On the tax front, Jeb Bush won’t sign any “no tax pledges” and acknowledges that tax increases may be necessary to solve our structural budget deficits. Conservative thinking lays the blame for deficits on a spending problem, not a tax problem, so Mr. Bush’s tax position concerns them.

In his defense, his father famously pledged, “read my lips, no new taxes,” and then famously caved to liberal pressure and increased taxes. Jeb Bush doesn’t want to find himself in a similar predicament. Nonetheless, his willingness to consider more tax increases is a serious red flag for any candidate trying to woo the conservative base of the Republican Party.

Political commentator and radio talk show host, Steve Deace, comes down hard against Jeb Bush:

“… Jeb Bush is never going to be elected President of these United States.



It doesn’t matter whom the Democrats nominate, provided that person is sane and doesn’t vacation in Thailand with NAMBLA. Jeb Bush cannot win. That’s not an opinion. That’s not a preference. That’s simple historical fact.”

Deace goes on to describe Mr. Bush as a rich “corporatist shill” who sits on the board of a company that “aggressively promotes Obamacare.” This type of candidate, states Mr. Deace, never wins for Republicans. (See Mitt Romney.)

Finally, the Wall Street editorial board had a different concern about Jeb Bush. They aren’t sure he has the “fire in his belly” to pursue the type of campaign necessary to reclaim the White House for the Republicans.

This blog is keeping an open mind about Jeb Bush.  I like his pro life record. I like the way he governed Florida, which is a tough state to govern.

But the strikes against him do concern me.

How about you?






  1. 49erDweet on December 18, 2014 at 5:01 pm

    I believe he started off Conservative enough but has morphed into a big government “E’ Republican, and I don’t trust him.

    • quinersdiner on December 18, 2014 at 5:03 pm

      Thanks for weighing in. Your concerns seem legitimate.

  2. dennisfrelick on December 18, 2014 at 9:50 pm

    Rand Paul is a candidate that I believe would uphold the Constitution in a manner worthy of respect. I don’t feel the same about Jeb Bush. Thank you for being open about his record instead of sticking up for everything he does. Nice job!

    • quinersdiner on December 18, 2014 at 10:13 pm

      Thanks for your feedback, Dennis. I don’t have the warm fuzzes for Rand Paul. I don’t for Jeb Bush either, but I could be won over, I suppose. I really do like Dr. Ben Carson at this point, but I am keeping an open mind. The Republicans have a lot of good potential candidates.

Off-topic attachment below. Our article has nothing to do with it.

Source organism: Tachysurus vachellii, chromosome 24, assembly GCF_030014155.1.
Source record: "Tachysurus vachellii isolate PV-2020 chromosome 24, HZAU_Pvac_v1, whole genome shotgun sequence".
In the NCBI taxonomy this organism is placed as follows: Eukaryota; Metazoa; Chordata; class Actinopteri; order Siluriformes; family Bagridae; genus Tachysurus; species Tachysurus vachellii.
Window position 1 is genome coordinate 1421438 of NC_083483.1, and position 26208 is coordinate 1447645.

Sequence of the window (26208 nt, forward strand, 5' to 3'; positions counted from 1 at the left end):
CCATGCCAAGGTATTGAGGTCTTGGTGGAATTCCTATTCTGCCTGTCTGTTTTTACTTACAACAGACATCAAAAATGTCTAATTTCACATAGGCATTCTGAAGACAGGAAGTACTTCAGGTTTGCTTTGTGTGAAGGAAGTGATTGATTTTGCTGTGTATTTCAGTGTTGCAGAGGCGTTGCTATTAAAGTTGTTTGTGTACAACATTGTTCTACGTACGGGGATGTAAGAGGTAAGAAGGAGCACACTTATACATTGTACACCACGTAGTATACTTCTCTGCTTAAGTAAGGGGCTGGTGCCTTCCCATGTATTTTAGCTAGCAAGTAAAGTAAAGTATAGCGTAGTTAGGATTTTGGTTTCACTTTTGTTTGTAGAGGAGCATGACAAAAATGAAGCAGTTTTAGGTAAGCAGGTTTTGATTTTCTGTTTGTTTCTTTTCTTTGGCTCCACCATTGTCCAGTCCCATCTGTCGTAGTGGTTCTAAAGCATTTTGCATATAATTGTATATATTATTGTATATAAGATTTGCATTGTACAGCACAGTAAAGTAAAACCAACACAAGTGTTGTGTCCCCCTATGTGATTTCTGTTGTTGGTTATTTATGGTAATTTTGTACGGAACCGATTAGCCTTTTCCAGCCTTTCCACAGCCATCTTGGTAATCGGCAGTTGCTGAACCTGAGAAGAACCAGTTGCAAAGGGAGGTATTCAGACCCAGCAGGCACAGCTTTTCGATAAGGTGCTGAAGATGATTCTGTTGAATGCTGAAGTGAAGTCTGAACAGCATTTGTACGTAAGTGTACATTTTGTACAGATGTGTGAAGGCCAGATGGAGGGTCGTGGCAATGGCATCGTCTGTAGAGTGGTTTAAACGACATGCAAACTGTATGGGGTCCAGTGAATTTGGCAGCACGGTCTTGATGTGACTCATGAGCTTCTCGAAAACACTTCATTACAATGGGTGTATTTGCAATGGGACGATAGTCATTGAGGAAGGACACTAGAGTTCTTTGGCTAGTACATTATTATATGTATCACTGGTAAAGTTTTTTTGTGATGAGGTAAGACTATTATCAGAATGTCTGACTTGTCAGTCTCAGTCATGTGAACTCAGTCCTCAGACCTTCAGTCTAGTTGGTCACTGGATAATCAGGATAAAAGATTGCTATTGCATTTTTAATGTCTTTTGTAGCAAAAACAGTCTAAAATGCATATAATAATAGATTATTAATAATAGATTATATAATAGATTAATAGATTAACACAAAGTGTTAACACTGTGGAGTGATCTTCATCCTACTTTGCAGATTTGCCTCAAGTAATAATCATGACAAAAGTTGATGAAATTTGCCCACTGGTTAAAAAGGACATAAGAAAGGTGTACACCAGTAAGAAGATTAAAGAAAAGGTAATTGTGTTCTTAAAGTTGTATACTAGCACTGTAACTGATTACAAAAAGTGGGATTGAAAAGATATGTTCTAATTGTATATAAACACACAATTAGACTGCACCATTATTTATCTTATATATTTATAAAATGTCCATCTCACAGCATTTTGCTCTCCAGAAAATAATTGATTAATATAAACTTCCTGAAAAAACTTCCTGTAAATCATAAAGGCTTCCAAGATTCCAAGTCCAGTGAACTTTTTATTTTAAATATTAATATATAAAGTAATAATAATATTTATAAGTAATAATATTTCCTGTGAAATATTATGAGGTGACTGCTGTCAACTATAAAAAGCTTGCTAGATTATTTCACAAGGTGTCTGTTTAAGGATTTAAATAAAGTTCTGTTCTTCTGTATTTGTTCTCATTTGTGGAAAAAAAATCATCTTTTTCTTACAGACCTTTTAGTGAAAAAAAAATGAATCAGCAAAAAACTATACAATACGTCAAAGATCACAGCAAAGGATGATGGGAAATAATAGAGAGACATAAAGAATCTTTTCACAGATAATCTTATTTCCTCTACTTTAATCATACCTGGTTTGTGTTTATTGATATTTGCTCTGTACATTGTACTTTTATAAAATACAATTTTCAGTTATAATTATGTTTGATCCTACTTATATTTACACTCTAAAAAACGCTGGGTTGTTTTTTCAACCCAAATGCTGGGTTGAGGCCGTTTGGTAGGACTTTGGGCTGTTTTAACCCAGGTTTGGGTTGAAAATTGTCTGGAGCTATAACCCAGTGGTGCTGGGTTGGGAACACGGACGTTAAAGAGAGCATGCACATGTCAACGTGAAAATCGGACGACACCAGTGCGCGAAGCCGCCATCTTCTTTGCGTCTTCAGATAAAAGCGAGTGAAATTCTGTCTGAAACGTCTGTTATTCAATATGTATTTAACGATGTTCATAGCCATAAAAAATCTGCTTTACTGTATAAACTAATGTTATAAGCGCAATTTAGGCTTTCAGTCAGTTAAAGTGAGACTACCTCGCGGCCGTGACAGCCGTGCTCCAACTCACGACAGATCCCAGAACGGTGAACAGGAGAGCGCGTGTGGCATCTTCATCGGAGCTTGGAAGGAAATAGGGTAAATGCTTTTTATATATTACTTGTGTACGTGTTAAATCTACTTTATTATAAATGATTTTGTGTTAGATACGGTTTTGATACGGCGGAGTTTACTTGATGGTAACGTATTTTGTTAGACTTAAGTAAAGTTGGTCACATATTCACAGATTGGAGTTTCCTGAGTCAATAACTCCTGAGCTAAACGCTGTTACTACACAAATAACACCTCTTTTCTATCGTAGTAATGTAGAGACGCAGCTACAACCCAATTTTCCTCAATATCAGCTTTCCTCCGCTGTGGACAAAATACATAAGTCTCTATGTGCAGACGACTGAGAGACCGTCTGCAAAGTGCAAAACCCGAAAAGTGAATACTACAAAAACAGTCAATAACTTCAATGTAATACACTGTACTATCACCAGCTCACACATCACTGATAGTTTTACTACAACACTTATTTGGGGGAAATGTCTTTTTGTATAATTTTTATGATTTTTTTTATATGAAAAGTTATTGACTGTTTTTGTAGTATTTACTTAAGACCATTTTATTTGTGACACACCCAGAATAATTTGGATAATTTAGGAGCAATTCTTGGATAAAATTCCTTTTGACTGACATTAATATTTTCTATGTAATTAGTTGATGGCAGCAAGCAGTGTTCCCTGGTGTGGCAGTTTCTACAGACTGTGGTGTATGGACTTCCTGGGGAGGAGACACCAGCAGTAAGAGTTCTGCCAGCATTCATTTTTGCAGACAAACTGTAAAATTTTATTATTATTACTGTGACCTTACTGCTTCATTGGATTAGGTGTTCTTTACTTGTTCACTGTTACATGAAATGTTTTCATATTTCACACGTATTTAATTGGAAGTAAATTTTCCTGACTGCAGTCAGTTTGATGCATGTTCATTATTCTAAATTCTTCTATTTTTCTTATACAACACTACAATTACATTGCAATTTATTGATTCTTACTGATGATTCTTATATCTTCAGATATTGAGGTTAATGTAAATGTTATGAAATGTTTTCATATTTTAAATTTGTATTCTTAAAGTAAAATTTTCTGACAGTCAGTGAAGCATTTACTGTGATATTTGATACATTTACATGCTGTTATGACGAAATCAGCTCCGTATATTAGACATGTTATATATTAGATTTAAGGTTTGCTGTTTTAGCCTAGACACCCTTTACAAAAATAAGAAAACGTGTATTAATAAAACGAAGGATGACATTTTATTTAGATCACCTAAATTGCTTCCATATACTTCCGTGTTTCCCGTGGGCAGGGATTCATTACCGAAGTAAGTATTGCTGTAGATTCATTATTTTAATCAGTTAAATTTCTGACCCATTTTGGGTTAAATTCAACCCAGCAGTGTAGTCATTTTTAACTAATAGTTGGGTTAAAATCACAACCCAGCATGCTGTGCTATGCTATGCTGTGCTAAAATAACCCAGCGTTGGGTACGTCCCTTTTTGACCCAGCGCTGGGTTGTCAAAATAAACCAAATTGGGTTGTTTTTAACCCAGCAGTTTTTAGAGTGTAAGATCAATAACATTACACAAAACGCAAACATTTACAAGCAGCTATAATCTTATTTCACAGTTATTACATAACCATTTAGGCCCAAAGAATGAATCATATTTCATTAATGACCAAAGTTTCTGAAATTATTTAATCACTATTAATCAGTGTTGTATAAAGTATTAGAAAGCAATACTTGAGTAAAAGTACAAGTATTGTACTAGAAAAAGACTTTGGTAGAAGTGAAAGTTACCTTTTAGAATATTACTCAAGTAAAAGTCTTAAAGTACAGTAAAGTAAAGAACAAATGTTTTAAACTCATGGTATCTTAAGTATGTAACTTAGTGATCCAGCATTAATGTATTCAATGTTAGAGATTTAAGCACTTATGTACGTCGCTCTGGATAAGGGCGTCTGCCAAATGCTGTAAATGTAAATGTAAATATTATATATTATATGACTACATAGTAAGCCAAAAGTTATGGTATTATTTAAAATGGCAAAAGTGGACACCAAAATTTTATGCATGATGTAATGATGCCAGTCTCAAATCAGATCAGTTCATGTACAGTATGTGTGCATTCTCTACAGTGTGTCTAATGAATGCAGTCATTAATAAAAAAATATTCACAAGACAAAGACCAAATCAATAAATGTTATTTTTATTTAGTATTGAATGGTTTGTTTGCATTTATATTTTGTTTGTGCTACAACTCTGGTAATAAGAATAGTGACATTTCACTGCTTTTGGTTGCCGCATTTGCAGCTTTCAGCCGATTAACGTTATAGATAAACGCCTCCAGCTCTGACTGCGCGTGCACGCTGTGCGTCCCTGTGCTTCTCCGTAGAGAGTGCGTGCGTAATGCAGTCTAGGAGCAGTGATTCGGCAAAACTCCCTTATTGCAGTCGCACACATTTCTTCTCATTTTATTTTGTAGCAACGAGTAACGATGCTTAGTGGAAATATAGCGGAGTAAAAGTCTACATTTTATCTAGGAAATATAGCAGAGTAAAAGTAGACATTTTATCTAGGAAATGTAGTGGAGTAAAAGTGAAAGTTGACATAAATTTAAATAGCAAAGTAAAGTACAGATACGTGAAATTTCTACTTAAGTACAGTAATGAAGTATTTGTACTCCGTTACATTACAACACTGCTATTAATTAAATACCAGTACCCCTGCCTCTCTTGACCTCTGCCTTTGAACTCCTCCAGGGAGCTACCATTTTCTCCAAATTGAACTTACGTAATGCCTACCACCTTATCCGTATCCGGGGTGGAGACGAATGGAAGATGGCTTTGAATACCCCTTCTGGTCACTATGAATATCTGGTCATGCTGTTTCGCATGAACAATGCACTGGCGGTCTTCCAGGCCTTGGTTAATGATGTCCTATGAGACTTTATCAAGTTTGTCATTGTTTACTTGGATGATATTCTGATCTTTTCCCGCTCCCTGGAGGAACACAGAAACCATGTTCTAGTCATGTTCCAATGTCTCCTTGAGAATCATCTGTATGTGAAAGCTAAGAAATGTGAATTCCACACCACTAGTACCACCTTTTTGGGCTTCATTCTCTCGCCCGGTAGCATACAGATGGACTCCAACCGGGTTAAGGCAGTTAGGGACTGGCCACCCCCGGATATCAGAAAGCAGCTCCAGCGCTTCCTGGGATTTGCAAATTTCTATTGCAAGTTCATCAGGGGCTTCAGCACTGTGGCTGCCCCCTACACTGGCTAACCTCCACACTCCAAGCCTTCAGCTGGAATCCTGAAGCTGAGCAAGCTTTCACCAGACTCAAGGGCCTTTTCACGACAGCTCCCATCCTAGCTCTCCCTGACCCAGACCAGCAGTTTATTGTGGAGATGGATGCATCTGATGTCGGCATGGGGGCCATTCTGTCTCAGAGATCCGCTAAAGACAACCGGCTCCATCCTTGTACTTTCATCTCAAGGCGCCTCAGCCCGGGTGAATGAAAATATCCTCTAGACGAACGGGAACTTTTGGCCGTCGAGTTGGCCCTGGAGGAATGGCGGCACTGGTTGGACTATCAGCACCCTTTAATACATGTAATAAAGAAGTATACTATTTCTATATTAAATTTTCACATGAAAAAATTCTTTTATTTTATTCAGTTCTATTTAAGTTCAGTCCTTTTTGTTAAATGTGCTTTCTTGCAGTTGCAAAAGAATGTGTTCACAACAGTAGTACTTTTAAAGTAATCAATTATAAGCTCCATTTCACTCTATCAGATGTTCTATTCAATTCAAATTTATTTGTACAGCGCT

3. Shawn Pavlik on December 18, 2014 at 11:55 pm

    Speaking as a teacher, common core is not the “evil” it is often espoused to be, especially the way we are going about it in my district. We are in the process of identifying “priority standards” for each course. The nice thing is, we are able to winnow down the standards so we hopefully will no longer be teaching curriculum that is a mile wide and an inch deep, and instead will teach for understanding. The problem in the past was that standards were so numerous and specific that they really did tell you exactly what you should teach, but the common core is more broad and allows for a lot of adaptation by the individual teacher. It helps that they adopted most of what NCTM did for their math standards, so the math curriculum is really pretty good. I feel much better about my courses going forward and feel I will be able to teach a much more rigorous curriculum.

    • quinersdiner on December 19, 2014 at 7:14 am

      Thanks for your great input. I’ve read a lot of reports about how CC dumbs down curriculum. Glad to hear it’s not all bad.

      • Shawn Pavlik on December 19, 2014 at 8:07 am

        In reality, common core aligns the curriculum really well, so there is less re-teaching. So teachers can actually teach for understanding and mastery, rather than teaching the same thing that they taught last year. It has shrunk the number of topics I will teach, but will require me to teach those topic much further in depth.

        • quinersdiner on December 19, 2014 at 8:55 am

          Good to hear. Thanks!

  4. bluebird of bitterness on December 22, 2014 at 10:00 am

    Oh, dear Lord, please — no more Bushes, no more Clintons, no more Obamas…